Friday, September 3, 2021

Julie Myerson / Mad Men / My all-time favourite moment

Mad Men special: my all-time favourite moment

Julie Myerson, novelist

Julie Myerson
 Novelist Julie Myerson seen in Edinburgh, Scotland, UK 16/09/2003 COPYRIGHT PHOTO BY MURDO MACLEOD All Rights Reserved Tel + 44 131 669 9659 Mobile +44 7831 504 531 Email: STANDARD TERMS AND CONDITIONS APPLY see for details: No syndication, no redistrubution, Murdo Macleod's repro fees apply international book writers author books Edinburgh myerson fiction julie Photograph: Murdo Macleod
The Cuban missile crisis stalks the close of series 2. As Sterling Cooper's staff – unsure that the world will still be there on Monday – hurry home to be with loved ones, Pete is touched to find Peggy "still here", and offers her a drink.
They sit there on the sofa, knee to knee, her coat clutched on her lap, whisky tumblers in their hands and – emboldened by the apocalyptic atmosphere – he asks her why "you never let me talk about what I want to talk about?" She does the Peggy Face – amused, intelligent, mistrustful. He takes a risk then and tells her that she's "perfect", and that he loves her. And you can't help it, your heart jumps. It's what we've wanted him to tell her for a long time.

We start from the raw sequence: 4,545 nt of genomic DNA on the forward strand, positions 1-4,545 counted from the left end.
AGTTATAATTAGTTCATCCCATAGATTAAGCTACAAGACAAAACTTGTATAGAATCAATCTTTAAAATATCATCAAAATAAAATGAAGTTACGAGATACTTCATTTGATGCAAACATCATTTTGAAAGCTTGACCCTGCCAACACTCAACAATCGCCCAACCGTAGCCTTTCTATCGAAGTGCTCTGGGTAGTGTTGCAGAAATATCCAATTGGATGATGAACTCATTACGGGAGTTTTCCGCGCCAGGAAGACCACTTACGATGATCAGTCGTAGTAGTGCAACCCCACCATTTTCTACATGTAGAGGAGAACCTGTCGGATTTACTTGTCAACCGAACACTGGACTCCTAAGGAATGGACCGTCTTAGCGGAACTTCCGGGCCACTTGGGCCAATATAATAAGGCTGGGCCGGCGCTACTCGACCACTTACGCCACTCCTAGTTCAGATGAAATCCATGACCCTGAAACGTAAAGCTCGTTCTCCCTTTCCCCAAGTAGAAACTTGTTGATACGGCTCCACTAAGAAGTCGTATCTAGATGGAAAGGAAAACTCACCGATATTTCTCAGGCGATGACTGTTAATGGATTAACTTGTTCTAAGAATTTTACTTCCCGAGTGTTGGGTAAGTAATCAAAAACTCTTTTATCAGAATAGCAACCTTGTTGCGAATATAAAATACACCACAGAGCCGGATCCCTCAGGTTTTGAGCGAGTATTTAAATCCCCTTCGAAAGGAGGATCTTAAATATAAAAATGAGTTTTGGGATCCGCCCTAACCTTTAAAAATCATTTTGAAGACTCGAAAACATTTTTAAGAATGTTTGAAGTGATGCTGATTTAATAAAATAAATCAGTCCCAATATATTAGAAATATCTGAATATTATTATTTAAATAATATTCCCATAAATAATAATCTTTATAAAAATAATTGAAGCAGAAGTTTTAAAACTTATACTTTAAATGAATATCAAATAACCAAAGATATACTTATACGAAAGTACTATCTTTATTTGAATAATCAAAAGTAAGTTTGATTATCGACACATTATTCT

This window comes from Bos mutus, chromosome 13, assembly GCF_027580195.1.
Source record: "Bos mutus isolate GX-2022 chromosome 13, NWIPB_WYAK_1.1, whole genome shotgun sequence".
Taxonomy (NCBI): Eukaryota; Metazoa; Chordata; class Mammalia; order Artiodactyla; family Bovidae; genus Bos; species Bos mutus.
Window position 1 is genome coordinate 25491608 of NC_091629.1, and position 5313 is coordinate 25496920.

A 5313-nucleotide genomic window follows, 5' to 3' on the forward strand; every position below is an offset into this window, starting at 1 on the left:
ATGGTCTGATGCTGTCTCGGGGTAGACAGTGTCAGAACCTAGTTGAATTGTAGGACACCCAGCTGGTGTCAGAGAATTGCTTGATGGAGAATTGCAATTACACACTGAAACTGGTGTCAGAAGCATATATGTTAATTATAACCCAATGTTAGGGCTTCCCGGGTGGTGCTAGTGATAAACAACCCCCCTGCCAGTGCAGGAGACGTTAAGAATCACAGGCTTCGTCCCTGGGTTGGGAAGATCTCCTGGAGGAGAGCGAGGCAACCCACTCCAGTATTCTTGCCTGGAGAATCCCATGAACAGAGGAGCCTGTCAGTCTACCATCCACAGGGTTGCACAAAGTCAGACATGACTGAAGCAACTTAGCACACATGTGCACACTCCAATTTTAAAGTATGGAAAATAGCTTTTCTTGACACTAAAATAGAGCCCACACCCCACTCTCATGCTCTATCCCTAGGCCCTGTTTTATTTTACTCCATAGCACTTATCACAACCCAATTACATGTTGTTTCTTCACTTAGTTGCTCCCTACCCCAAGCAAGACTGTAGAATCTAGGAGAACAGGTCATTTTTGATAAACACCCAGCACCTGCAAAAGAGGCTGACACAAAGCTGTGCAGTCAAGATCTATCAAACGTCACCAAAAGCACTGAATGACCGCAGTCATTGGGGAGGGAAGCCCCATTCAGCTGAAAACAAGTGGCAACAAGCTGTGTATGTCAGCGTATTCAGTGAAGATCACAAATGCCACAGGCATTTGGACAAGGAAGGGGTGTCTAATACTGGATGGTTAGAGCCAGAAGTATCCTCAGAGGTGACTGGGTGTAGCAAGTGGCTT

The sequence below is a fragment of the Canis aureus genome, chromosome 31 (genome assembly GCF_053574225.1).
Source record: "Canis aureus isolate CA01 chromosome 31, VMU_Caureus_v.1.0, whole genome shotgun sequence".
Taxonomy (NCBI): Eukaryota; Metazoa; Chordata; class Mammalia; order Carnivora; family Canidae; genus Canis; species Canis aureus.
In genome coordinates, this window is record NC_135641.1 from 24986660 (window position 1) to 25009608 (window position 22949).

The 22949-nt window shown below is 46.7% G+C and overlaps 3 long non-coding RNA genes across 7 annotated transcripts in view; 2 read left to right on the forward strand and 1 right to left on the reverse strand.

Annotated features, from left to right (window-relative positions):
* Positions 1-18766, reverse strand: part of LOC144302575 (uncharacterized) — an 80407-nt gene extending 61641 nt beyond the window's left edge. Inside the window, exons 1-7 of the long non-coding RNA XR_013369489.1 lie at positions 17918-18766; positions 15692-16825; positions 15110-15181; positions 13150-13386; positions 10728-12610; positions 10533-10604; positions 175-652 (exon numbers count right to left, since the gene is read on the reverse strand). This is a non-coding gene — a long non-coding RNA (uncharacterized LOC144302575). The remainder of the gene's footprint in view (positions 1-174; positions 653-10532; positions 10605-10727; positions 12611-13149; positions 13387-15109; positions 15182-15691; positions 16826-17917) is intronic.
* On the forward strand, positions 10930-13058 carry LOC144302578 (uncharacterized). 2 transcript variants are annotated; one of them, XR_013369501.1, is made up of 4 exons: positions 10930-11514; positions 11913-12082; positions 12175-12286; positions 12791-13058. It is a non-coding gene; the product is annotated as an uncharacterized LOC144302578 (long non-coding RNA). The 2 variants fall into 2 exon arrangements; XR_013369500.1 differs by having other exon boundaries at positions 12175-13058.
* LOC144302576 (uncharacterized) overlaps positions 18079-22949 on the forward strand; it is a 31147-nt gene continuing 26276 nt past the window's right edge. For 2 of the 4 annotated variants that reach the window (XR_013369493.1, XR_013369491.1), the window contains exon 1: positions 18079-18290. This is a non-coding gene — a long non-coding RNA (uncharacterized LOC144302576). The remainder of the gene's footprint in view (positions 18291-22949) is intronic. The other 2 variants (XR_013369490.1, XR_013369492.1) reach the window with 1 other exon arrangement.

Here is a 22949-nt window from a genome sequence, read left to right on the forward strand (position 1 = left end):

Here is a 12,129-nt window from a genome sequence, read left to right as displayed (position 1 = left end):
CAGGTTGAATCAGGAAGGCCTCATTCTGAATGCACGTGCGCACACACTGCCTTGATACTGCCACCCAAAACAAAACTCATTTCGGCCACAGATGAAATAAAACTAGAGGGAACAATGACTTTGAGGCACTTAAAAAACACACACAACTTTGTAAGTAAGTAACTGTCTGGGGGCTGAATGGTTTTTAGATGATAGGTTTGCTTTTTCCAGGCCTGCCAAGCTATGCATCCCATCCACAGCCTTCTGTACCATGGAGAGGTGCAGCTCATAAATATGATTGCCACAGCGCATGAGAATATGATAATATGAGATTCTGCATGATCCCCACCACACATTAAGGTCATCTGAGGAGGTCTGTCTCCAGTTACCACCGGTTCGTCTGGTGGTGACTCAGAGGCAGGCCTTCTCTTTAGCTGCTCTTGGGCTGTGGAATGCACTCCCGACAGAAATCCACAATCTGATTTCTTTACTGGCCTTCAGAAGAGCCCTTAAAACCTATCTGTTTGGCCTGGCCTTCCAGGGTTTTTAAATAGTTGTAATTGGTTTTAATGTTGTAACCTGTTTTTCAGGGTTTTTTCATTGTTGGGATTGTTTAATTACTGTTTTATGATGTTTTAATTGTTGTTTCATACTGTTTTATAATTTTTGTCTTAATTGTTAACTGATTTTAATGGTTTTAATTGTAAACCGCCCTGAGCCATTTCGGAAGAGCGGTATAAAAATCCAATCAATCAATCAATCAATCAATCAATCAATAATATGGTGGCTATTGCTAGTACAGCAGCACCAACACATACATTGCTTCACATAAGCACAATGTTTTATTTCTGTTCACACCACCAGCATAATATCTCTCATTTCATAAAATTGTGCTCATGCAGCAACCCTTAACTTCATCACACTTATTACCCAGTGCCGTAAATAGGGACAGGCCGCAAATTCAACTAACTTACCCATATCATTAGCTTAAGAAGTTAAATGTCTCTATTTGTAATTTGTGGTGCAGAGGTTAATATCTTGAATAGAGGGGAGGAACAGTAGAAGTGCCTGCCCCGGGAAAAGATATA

Peggy replies that she's not perfect. Then she shuts her eyes and tells him the truth. That she could have had him in her life, could have shamed him into being with her. She tells him that she had his baby "and gave it away" because she "wanted other things".
Pete's face is a picture of terror and bewilderment. Peggy tries to explain further, but Pete can't, or won't, take it in. "Why would you tell me this?" he wonders. He means it. Before she leaves, Peggy touches him briefly on the shoulder. You glimpse a single tear standing in his eye.

The scene is crushing. Part of its power lies in what has preceded it – the atmosphere of quiet panic as the world waits for darkness to descend. But it's also Pete. Self-seeking, self-loathing, supremely ill at ease with himself, and on a perpetual quest for something he does not understand, he's by far the most compelling character in the show.
He knows he used Peggy when he slept with her, but he's paid an unexpected price by falling in love with her. He recognises her worth (and we like him for that) but you sense that she will remain mysterious to him for ever.
When I first watched this episode, I didn't know what moved me most: Pete's loss, Peggy's loss – because it is a loss – or the helplessness of the whole world. Or maybe just those brisk, empty and forlorn brown spaces which are the Mad Men offices – evoking passions unspoken, truths denied and the loneliness and futility of so many frustrated lives and hearts.

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